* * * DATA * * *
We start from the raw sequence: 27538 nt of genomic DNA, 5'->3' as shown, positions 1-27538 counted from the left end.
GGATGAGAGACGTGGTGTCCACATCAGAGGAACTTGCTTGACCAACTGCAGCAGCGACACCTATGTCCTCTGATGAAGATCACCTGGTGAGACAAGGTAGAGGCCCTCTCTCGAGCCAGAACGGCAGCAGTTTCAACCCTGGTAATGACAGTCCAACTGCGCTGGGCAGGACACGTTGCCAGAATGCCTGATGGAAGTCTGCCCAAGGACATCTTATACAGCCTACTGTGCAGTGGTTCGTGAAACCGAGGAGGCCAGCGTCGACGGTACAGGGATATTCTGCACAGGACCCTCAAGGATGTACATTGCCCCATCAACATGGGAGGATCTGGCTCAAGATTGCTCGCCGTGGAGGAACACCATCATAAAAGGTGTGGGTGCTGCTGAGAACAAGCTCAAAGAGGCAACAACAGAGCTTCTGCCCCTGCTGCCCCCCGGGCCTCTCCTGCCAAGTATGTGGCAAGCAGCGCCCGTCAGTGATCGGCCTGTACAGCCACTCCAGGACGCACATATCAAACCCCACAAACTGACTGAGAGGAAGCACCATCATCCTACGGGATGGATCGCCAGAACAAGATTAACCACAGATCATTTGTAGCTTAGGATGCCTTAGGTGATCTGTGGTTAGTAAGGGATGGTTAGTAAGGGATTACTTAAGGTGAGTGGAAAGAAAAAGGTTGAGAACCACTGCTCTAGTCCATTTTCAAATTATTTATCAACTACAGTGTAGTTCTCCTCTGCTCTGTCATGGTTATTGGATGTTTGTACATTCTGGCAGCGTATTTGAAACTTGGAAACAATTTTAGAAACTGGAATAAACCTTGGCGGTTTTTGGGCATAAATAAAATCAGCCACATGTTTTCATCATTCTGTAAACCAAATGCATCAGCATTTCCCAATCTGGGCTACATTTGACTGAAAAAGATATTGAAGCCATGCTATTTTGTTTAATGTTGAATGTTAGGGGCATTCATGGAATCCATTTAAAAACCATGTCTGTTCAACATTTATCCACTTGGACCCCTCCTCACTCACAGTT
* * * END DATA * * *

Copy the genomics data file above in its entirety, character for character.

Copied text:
We start from the raw sequence: 27538 nt of genomic DNA, 5'->3' as shown, positions 1-27538 counted from the left end.
GGATGAGAGACGTGGTGTCCACATCAGAGGAACTTGCTTGACCAACTGCAGCAGCGACACCTATGTCCTCTGATGAAGATCACCTGGTGAGACAAGGTAGAGGCCCTCTCTCGAGCCAGAACGGCAGCAGTTTCAACCCTGGTAATGACAGTCCAACTGCGCTGGGCAGGACACGTTGCCAGAATGCCTGATGGAAGTCTGCCCAAGGACATCTTATACAGCCTACTGTGCAGTGGTTCGTGAAACCGAGGAGGCCAGCGTCGACGGTACAGGGATATTCTGCACAGGACCCTCAAGGATGTACATTGCCCCATCAACATGGGAGGATCTGGCTCAAGATTGCTCGCCGTGGAGGAACACCATCATAAAAGGTGTGGGTGCTGCTGAGAACAAGCTCAAAGAGGCAACAACAGAGCTTCTGCCCCTGCTGCCCCCCGGGCCTCTCCTGCCAAGTATGTGGCAAGCAGCGCCCGTCAGTGATCGGCCTGTACAGCCACTCCAGGACGCACATATCAAACCCCACAAACTGACTGAGAGGAAGCACCATCATCCTACGGGATGGATCGCCAGAACAAGATTAACCACAGATCATTTGTAGCTTAGGATGCCTTAGGTGATCTGTGGTTAGTAAGGGATGGTTAGTAAGGGATTACTTAAGGTGAGTGGAAAGAAAAAGGTTGAGAACCACTGCTCTAGTCCATTTTCAAATTATTTATCAACTACAGTGTAGTTCTCCTCTGCTCTGTCATGGTTATTGGATGTTTGTACATTCTGGCAGCGTATTTGAAACTTGGAAACAATTTTAGAAACTGGAATAAACCTTGGCGGTTTTTGGGCATAAATAAAATCAGCCACATGTTTTCATCATTCTGTAAACCAAATGCATCAGCATTTCCCAATCTGGGCTACATTTGACTGAAAAAGATATTGAAGCCATGCTATTTTGTTTAATGTTGAATGTTAGGGGCATTCATGGAATCCATTTAAAAACCATGTCTGTTCAACATTTATCCACTTGGACCCCTCCTCACTCACAGTT